Vascular rings are a rare cause of obstructive lung disease. We report a case of a double aortic arch that was mistaken for asthma and did not manifest itself until adulthood.
A 35-year-old female with history of refractory asthma treated with systemic corticosteroids for a decade presented with worsening dyspnea. She did not have childhood asthma but had multiple hospitalizations for bronchitis and pneumonia. She was diagnosed with asthma in her early twenties with spirometry showing severe obstruction with a bronchodilator response of 19% and 420cc in FEV1. Her prolonged treatment with steroids led to significant weight gain, sleep apnea, and pregnancy induced diabetes. She remained dyspnic despite bonchodilators so a spiral CT was done to evaluate for pulmonary embolus. The CT showed a double aortic arch resulting in compression of the trachea and the esophagus. Subsequent spirometry showed blunting of both the inspiratory and expiratory limb of the flow volume loop. The patient was referred to cardiothoracic surgery for definitive treatment.DISCUSSION: This case is unique for a vascular ring because of the delayed onset of symptoms in adulthood. This case of a vascular ring in an adult presented with wheezing rather than dysphagia. Delayed diagnosis of the vascular ring caused significant morbidity in the form of recurrent dyspnea and side effects from systemic corticosteroids.CONCLUSIONS: Upper airway obstruction is one of the differential diagnoses of patients presenting with obstructive airway disease. Vascular rings frequently manifest during childhood although some people are incidentally diagnosed on autopsy. The primary presenting symptom of older children and adults with a vascular ring is dysphagia . Barium has been the primary method of diagnosis of vascular rings in the past, but newer imaging modalities such as CT and MRI are also effective. Definitive treatment is surgical repair.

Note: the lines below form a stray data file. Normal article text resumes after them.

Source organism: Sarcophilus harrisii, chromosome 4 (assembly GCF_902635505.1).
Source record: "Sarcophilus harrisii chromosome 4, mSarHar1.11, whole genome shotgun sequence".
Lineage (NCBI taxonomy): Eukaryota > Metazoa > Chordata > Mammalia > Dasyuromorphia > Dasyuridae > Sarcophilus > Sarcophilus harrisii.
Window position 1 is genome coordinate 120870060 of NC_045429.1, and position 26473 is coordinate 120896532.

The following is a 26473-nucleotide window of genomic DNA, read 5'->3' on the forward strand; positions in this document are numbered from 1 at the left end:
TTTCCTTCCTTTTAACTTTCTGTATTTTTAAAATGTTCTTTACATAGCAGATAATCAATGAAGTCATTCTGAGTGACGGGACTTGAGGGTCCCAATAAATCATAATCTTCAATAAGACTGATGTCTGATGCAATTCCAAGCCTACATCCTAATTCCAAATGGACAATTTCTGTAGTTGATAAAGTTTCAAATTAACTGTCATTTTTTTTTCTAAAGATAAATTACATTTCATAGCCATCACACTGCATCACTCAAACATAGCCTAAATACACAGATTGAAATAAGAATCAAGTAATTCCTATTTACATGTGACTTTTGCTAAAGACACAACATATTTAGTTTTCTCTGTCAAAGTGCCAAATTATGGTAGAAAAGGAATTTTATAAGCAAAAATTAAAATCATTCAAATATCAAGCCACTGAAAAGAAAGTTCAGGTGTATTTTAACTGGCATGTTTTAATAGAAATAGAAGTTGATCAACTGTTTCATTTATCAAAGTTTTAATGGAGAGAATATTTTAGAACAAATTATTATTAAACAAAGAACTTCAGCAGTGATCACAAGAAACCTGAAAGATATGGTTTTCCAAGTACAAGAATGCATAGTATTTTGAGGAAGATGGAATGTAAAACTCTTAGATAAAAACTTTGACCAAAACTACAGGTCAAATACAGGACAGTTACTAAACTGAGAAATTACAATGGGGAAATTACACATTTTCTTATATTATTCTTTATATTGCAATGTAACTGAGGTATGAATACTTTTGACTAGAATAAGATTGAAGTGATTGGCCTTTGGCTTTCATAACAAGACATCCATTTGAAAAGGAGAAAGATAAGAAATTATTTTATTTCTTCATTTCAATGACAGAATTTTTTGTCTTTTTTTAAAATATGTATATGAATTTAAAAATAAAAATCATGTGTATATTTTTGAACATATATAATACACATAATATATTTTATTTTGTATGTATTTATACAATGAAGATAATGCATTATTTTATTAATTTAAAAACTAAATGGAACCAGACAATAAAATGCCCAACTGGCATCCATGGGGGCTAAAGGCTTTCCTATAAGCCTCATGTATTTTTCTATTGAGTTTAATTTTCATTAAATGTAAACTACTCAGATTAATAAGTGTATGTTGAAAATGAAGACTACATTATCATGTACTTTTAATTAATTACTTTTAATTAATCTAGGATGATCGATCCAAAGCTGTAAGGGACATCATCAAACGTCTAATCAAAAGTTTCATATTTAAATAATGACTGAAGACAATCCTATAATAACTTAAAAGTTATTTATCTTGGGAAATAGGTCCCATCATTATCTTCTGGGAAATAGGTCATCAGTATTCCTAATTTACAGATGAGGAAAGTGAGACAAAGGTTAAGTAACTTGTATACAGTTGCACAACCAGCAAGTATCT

T.P. Stern, None.